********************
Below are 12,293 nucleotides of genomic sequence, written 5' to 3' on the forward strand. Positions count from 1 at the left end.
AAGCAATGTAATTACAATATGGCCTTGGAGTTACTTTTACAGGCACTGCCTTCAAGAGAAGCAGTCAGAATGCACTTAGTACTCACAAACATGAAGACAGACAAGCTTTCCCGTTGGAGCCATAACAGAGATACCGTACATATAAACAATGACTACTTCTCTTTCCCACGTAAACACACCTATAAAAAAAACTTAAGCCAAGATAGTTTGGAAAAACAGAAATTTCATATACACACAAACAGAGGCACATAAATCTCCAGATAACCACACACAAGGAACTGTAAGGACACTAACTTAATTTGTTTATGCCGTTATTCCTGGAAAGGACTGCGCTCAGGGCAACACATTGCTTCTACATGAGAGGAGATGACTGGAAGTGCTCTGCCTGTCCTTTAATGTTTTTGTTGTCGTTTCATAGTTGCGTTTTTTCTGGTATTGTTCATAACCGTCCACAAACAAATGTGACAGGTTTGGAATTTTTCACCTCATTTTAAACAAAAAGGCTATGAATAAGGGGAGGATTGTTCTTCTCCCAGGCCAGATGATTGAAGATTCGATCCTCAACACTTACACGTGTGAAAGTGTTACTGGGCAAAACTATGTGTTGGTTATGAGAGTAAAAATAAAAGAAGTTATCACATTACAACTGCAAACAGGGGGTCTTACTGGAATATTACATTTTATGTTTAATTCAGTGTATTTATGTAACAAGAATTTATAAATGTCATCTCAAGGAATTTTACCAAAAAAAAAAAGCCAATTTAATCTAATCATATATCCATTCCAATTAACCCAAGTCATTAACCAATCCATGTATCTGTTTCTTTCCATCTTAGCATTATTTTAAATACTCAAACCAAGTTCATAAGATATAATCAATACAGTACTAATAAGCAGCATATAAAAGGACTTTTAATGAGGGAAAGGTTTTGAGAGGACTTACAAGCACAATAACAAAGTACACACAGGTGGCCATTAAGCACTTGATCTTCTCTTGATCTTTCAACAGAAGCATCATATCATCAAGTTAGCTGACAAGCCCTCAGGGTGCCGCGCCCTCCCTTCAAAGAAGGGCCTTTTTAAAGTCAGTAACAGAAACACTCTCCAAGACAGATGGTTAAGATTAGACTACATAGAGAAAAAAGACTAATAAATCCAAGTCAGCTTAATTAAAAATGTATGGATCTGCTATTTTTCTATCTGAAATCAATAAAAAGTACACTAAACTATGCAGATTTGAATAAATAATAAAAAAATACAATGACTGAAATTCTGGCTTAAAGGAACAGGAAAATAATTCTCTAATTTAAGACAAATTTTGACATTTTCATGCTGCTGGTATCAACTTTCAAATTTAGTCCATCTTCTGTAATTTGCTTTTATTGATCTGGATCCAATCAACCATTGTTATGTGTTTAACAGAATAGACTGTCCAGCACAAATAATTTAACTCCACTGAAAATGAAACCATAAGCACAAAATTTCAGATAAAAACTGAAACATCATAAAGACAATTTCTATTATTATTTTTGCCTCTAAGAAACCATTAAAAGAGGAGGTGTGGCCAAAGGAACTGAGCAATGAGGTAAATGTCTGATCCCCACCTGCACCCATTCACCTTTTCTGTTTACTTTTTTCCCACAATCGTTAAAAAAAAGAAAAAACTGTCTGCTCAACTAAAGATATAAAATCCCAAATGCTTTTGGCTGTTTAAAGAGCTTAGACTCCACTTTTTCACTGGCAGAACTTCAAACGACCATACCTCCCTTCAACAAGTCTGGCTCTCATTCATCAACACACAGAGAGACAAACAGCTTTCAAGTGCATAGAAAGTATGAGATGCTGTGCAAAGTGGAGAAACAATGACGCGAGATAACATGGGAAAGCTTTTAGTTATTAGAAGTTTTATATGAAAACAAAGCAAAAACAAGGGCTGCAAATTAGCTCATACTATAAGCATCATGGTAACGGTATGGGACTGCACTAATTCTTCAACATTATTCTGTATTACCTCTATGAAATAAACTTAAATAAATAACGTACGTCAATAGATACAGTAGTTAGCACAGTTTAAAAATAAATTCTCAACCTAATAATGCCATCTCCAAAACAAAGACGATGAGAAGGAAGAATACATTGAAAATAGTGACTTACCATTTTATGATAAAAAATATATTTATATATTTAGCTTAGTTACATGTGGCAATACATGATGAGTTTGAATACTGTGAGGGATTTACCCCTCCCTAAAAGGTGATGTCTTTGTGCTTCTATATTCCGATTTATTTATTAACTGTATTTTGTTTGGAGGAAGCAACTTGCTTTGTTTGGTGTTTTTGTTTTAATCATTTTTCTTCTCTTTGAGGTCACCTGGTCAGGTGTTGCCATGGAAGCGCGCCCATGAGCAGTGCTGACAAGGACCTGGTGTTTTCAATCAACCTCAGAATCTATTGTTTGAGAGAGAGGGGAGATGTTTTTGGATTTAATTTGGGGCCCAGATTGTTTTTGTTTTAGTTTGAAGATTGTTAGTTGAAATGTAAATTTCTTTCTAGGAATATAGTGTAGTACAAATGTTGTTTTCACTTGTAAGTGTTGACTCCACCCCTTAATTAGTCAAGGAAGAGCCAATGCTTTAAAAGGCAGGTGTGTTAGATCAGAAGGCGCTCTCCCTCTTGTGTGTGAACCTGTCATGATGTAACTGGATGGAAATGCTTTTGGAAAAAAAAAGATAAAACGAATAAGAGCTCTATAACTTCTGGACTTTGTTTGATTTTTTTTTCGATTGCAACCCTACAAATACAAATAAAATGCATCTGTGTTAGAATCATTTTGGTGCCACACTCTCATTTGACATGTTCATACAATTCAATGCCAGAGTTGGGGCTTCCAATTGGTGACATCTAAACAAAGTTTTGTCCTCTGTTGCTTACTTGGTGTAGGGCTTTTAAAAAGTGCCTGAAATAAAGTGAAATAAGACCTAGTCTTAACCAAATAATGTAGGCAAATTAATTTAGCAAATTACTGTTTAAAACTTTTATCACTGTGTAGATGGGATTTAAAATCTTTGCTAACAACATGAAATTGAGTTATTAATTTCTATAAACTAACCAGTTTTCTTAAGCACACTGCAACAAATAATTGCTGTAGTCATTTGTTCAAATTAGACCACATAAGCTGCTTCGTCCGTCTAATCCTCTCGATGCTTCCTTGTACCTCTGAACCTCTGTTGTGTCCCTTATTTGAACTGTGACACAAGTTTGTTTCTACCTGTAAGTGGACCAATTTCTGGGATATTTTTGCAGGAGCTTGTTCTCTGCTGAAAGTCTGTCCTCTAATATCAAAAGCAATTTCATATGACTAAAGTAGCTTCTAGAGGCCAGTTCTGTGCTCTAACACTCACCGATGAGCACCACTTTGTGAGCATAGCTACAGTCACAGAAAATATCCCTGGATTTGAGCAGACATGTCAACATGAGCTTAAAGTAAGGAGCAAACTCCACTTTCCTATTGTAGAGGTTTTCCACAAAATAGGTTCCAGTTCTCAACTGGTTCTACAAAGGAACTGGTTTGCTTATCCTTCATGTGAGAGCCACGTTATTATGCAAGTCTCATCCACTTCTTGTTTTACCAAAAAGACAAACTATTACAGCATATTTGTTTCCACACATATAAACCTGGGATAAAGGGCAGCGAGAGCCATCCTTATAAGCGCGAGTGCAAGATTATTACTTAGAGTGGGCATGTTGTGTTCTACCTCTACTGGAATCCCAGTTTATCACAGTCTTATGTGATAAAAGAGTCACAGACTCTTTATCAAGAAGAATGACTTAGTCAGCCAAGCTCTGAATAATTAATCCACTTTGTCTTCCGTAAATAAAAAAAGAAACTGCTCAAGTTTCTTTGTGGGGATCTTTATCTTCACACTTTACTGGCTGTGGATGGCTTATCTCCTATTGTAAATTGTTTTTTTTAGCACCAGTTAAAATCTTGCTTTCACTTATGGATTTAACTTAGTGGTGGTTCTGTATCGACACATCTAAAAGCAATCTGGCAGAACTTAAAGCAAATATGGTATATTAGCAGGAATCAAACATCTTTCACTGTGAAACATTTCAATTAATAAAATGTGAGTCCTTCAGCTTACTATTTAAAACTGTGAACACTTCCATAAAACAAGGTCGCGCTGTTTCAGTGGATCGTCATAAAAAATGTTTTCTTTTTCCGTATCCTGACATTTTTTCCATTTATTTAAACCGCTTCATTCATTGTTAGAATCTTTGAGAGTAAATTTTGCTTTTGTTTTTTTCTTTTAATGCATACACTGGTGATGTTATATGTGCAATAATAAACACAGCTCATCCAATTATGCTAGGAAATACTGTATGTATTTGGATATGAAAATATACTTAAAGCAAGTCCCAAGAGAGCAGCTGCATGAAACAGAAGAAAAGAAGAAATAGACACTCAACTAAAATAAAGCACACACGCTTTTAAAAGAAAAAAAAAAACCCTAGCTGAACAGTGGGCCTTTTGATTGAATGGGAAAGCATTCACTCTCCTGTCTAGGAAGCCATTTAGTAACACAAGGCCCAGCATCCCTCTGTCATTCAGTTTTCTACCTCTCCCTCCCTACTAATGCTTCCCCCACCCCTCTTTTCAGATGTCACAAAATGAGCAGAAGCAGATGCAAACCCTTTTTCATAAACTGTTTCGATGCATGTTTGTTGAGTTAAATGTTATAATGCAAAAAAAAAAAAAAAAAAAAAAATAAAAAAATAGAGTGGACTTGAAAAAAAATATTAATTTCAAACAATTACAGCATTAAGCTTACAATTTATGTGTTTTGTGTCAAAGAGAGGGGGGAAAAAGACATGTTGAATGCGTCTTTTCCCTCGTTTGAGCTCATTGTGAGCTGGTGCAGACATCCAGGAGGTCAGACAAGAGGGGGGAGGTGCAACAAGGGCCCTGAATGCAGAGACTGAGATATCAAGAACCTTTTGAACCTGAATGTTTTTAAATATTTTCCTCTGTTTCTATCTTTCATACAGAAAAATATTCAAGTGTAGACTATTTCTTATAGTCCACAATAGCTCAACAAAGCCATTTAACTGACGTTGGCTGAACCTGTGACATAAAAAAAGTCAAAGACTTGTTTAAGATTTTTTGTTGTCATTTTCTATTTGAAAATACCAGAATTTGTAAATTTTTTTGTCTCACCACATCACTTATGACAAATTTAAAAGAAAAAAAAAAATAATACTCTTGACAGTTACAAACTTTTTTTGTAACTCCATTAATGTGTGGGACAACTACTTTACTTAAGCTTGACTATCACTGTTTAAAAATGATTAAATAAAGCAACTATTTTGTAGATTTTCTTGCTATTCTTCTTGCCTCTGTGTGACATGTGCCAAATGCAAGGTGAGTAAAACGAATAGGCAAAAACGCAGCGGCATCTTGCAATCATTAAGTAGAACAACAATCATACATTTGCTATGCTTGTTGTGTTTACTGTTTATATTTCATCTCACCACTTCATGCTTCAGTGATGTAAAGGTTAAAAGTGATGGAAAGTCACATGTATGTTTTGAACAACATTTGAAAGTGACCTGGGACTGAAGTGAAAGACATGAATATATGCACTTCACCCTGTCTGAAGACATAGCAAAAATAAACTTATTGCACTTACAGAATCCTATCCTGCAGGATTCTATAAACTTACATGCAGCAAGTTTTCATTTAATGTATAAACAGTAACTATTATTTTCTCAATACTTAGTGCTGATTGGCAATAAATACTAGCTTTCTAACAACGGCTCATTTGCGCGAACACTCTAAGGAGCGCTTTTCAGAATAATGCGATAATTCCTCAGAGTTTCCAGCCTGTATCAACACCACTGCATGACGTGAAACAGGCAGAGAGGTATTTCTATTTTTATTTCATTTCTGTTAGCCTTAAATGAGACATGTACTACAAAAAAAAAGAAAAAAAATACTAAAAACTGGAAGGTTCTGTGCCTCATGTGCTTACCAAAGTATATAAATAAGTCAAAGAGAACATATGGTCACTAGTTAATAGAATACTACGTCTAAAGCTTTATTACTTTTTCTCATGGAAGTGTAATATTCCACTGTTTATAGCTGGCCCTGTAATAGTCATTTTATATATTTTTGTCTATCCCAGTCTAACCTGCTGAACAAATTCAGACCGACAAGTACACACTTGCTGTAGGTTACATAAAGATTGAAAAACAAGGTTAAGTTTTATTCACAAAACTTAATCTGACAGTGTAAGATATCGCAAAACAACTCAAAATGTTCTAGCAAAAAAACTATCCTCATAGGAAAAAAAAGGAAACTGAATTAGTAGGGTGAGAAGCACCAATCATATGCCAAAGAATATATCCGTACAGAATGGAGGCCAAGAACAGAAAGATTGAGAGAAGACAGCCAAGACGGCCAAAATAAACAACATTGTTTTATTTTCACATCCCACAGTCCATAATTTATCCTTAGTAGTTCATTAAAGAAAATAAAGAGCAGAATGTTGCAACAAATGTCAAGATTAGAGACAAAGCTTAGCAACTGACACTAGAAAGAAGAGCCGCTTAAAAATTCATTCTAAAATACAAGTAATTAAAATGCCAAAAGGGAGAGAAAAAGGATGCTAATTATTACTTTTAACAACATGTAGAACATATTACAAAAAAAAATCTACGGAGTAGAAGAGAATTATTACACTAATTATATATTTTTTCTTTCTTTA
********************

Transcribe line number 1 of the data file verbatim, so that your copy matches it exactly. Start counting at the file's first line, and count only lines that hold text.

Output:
Below are 12,293 nucleotides of genomic sequence, written 5' to 3' on the forward strand. Positions count from 1 at the left end.